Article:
The United States continues to fall behind in college education (WSJ). Thirty years ago, over 40 percent of U.S. twenty-five to thirty-four-year-olds had a college degree, the highest proportion in the world. The U.S. percentage has not grown, but fourteen other nations have surpassed it. Economists believe this relative underinvestment in American minds will weaken growth in high-wage jobs and living standards.
As one expert put it: “The wealth of nations is no longer in resources. It’s no longer in physical capital. It’s in human capital.” Experts point to numerous reasons for the slowdown: an underperforming K-12 system with high dropout rates, rising college tuition, and declining confidence in the value of a four-year degree.
Early Algebra Harms Low Performing Students
Recent studies suggest that exposing low performing math student to algebra during middle schools mars later math performance (Education Week). For math students in the bottom 20 percent on sixth-grade exams, taking algebra in middle school made them 46 percent less likely to pass algebra one by tenth grade than their peers who waited until high school. Experts suspect that poor academic preparation rather than developmental readiness is the culprit; schools in Japan have successfully integrated algebra into early elementary school.
The new report of the CFR Independent Task Force on U.S. Education Reform and National Security highlights the importance of the Common Core State Standards and asserts that fixing the nation’s underperforming K-12 schools is critical to economic competitiveness and national security.
Education and human capital. Read more from experts discussing ways to improve U.S. education and immigration policies.
International Trade and Investment
U.S.-India Relations Face Challenges
The Financial Times argues recent U.S.-India trade disputes show the expectations of a budding relationship were unrealistic in the wake of the 2008 nuclear deal. Mutual frustration has grown. Stalling Indian reforms and a recent proposal to retroactively tax international deals have frustrated Washington, while Delhi perceives a lack of U.S. support for IMF reform. While bilateral trade continues to grow, both countries recently filed WTO cases on import duties and bans. U.S. restrictions on work visas are another sticking point India prepares to bring to the WTO.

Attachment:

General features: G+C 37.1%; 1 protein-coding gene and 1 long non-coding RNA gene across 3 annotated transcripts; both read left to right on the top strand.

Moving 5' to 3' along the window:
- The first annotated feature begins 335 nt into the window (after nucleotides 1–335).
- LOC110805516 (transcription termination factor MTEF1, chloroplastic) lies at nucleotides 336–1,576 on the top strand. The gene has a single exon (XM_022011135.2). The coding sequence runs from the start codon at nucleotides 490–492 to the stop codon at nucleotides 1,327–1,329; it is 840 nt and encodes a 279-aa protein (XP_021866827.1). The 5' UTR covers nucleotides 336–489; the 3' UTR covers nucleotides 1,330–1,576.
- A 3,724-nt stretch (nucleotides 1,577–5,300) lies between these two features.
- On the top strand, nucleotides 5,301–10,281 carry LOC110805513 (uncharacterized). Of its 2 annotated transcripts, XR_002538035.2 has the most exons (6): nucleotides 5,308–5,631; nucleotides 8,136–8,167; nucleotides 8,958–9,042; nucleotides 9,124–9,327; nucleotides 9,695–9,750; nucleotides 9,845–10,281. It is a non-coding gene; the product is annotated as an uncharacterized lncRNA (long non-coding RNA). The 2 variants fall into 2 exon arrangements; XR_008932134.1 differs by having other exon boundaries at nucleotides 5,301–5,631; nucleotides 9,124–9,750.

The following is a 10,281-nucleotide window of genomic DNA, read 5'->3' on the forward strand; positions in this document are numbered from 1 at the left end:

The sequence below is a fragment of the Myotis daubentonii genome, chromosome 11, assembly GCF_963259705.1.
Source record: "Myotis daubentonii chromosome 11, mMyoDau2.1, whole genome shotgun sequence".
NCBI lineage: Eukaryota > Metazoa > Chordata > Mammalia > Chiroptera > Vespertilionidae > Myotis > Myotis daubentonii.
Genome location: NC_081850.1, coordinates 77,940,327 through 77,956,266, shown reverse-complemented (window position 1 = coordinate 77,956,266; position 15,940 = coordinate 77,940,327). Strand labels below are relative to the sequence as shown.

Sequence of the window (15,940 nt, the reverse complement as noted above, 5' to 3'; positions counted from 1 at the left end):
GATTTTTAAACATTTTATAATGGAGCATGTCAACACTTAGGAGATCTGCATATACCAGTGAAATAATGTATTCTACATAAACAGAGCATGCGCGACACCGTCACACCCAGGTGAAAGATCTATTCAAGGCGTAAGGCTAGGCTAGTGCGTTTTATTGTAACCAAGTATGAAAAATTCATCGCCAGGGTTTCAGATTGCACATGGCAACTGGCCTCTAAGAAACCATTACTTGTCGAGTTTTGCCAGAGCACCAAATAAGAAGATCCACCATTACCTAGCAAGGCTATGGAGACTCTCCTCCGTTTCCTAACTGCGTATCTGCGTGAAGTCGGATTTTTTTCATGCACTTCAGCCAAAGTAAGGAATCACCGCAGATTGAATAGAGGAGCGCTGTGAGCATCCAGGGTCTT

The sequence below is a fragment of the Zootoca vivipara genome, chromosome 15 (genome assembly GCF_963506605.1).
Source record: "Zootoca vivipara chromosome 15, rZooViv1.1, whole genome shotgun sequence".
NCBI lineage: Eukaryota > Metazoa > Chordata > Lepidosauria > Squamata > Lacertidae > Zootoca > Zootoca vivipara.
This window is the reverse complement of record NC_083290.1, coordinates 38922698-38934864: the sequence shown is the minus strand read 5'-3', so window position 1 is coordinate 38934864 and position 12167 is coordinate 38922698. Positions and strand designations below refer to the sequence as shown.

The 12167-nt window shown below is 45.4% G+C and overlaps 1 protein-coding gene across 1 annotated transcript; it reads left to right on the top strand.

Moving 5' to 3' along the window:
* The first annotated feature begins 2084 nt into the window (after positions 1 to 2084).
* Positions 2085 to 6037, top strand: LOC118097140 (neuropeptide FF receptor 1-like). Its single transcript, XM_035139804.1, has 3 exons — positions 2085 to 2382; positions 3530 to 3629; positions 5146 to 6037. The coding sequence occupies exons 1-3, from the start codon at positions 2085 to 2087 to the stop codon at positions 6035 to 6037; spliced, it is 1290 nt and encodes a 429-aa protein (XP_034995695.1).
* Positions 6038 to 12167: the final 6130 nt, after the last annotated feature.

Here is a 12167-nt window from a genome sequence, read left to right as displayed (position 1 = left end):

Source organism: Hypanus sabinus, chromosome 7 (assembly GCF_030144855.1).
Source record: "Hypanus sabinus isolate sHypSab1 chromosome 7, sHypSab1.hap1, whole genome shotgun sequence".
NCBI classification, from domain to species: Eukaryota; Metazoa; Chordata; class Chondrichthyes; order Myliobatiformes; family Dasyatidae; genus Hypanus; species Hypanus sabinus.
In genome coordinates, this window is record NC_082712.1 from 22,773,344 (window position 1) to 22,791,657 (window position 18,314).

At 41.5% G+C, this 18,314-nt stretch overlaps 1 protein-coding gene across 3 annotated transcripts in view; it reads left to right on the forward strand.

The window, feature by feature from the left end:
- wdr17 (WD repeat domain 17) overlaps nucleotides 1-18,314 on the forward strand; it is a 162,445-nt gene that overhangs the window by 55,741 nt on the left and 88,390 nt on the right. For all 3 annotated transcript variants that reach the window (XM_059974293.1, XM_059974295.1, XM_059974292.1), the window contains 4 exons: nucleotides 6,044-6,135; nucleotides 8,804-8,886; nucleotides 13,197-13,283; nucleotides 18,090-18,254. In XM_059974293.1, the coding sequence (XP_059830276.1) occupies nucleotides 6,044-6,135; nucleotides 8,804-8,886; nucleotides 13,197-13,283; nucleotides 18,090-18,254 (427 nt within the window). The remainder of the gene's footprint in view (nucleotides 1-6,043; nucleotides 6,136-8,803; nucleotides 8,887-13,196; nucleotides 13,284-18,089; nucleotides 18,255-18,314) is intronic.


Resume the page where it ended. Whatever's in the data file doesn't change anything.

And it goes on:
International trade and investment. Read more from leading analysts on the debate over next steps in U.S. trade policy.
Tech Startups Pivot to Success
Today’s leading mobile and web entrepreneurs often succeed not by deploying a well matured idea, but by quickly cycling through different ideas (WSJ). The ability to quickly make strategic pivots based on user feedback until a winning concept is found helped Instagram’s founders turn a virtual check-in site into a billion dollar mobile photo sharing service. A leading venture capitalist offered: “[Pivoting] represents some of the best methodology that the Valley has invented. Starting something, determining it’s not working, and then leveraging aspects of [that] technology is extremely powerful.”
Innovation. Read more on how the U.S. capacity to innovate could play a chief role in economic growth.
Corporate Regulation and Taxation
Accessing Tax Court
Reuters describes the relative difficulty in getting documentation from the U.S. Tax Court. The court’s rulings set precedents that shape tax law and greatly influence corporate and personal decisions, but its wide influence contrasts with its limited accessibility. Unlike district, appellate, and bankruptcy courts, documents filed in proceedings of the Tax Court are not available online. While outside experts press for increased transparency, the court argues it has a duty to protect the confidentiality of personal tax records as it expands access.
Corporate regulation and taxation. Read more from top economists and business experts on solutions for addressing corporate tax reform.
The Morning Brief is compiled by Renewing America contributor Steven J. Markovich.